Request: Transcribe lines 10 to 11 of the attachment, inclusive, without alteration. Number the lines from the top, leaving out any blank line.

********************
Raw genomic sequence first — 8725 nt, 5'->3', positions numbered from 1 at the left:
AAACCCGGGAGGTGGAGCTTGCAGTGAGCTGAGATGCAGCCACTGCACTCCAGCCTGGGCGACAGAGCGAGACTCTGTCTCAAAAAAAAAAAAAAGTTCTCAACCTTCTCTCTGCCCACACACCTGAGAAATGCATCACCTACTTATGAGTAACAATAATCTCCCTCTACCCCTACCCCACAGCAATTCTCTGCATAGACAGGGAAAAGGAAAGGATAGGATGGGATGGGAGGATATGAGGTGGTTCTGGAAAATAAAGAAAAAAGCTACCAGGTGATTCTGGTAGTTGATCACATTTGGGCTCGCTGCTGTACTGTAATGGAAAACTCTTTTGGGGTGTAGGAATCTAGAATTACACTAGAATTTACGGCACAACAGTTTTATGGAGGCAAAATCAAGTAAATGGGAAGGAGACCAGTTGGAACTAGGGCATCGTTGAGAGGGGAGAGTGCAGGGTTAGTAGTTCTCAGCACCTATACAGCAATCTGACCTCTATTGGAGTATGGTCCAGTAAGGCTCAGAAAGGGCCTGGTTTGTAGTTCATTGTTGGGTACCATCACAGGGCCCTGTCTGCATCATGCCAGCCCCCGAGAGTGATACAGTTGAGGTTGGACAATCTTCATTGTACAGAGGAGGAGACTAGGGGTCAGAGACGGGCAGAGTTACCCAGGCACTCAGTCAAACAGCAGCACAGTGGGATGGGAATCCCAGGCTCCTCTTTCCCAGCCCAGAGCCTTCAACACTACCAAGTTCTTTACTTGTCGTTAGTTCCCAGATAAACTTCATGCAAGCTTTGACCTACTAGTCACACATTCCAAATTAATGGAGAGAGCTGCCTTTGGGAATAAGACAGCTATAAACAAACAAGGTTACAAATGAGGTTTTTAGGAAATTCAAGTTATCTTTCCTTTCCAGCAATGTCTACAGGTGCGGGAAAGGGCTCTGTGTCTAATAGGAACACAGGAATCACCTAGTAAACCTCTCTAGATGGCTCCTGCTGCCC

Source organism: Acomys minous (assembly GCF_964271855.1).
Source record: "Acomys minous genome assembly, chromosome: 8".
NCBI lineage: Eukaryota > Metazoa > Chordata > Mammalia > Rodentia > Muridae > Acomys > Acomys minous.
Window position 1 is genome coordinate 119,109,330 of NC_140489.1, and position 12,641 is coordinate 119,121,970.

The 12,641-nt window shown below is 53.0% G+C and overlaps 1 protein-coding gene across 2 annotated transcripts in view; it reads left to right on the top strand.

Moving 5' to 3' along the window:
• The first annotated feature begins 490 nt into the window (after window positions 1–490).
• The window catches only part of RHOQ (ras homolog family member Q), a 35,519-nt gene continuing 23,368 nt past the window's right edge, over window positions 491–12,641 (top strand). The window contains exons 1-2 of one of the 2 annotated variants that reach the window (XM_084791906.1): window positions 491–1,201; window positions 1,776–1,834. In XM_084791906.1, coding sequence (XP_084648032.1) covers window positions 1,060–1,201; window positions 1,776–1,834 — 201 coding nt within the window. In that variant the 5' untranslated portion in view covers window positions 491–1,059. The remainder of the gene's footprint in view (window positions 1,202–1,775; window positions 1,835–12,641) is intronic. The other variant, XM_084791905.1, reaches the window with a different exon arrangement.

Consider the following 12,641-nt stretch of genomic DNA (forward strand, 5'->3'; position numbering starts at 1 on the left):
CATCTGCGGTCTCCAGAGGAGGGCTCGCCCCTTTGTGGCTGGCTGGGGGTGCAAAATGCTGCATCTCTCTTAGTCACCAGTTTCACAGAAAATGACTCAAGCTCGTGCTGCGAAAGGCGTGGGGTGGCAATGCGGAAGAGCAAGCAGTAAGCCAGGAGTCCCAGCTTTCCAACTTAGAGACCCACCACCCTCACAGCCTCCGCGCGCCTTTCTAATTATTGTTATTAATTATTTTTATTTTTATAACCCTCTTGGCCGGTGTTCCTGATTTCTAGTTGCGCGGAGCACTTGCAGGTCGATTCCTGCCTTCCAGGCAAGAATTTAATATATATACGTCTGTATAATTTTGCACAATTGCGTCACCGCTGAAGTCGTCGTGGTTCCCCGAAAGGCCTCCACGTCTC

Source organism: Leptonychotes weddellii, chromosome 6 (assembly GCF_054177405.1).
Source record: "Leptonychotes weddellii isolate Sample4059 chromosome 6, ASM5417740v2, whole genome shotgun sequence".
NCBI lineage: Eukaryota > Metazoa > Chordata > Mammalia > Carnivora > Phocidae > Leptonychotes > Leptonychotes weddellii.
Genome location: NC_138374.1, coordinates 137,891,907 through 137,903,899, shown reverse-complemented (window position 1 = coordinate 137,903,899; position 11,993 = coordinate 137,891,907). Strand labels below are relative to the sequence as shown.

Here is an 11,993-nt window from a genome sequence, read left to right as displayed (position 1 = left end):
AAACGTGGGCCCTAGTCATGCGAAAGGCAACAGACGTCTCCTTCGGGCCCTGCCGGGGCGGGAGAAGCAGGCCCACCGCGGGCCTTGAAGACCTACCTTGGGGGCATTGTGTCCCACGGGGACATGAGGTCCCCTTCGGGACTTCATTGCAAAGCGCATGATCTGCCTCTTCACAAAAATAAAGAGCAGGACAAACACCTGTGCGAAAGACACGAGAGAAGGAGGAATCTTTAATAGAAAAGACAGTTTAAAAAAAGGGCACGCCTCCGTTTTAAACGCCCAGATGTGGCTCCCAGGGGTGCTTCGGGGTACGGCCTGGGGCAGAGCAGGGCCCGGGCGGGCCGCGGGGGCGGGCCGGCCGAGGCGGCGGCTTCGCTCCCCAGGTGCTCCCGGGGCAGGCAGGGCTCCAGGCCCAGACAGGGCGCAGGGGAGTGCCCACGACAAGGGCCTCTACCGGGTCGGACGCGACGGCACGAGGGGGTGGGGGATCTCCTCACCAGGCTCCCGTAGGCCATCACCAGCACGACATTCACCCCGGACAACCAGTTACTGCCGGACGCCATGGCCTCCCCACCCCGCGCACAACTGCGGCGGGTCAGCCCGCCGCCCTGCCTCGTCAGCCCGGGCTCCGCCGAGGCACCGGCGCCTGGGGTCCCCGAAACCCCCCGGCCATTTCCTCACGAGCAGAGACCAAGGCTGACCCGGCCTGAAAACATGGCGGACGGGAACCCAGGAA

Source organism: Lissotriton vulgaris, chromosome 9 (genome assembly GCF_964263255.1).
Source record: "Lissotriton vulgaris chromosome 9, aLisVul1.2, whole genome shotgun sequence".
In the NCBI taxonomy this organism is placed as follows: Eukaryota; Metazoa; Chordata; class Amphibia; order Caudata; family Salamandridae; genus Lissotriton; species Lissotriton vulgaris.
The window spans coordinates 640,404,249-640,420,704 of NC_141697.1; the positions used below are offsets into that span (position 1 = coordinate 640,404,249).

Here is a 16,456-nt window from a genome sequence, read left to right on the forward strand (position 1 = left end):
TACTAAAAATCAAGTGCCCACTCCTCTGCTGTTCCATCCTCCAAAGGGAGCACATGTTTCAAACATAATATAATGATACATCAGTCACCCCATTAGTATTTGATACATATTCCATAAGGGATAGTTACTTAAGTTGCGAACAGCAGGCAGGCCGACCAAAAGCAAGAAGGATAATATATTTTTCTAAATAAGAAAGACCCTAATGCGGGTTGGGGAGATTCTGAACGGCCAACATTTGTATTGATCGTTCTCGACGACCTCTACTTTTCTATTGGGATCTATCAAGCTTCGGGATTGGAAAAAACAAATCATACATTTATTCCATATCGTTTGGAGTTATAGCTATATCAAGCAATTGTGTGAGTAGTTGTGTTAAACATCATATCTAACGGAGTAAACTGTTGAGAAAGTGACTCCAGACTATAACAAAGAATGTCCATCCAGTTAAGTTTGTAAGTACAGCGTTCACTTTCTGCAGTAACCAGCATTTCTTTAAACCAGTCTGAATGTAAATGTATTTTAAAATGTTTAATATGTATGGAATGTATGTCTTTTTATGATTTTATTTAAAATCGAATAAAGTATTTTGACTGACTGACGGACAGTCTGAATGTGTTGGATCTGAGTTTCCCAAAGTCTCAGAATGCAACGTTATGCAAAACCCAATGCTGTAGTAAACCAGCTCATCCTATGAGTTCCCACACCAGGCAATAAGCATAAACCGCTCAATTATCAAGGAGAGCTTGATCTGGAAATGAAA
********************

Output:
• The window catches only part of RHOQ (ras homolog family member Q), a 35,519-nt gene continuing 23,368 nt past the window's right edge, over window positions 491–12,641 (top strand). The window contains exons 1-2 of one of the 2 annotated variants that reach the window (XM_084791906.1): window positions 491–1,201; window positions 1,776–1,834. In XM_084791906.1, coding sequence (XP_084648032.1) covers window positions 1,060–1,201; window positions 1,776–1,834 — 201 coding nt within the window. In that variant the 5' untranslated portion in view covers window positions 491–1,059. The remainder of the gene's footprint in view (window positions 1,202–1,775; window positions 1,835–12,641) is intronic. The other variant, XM_084791905.1, reaches the window with a different exon arrangement.

Consider the following 12,641-nt stretch of genomic DNA (forward strand, 5'->3'; position numbering starts at 1 on the left):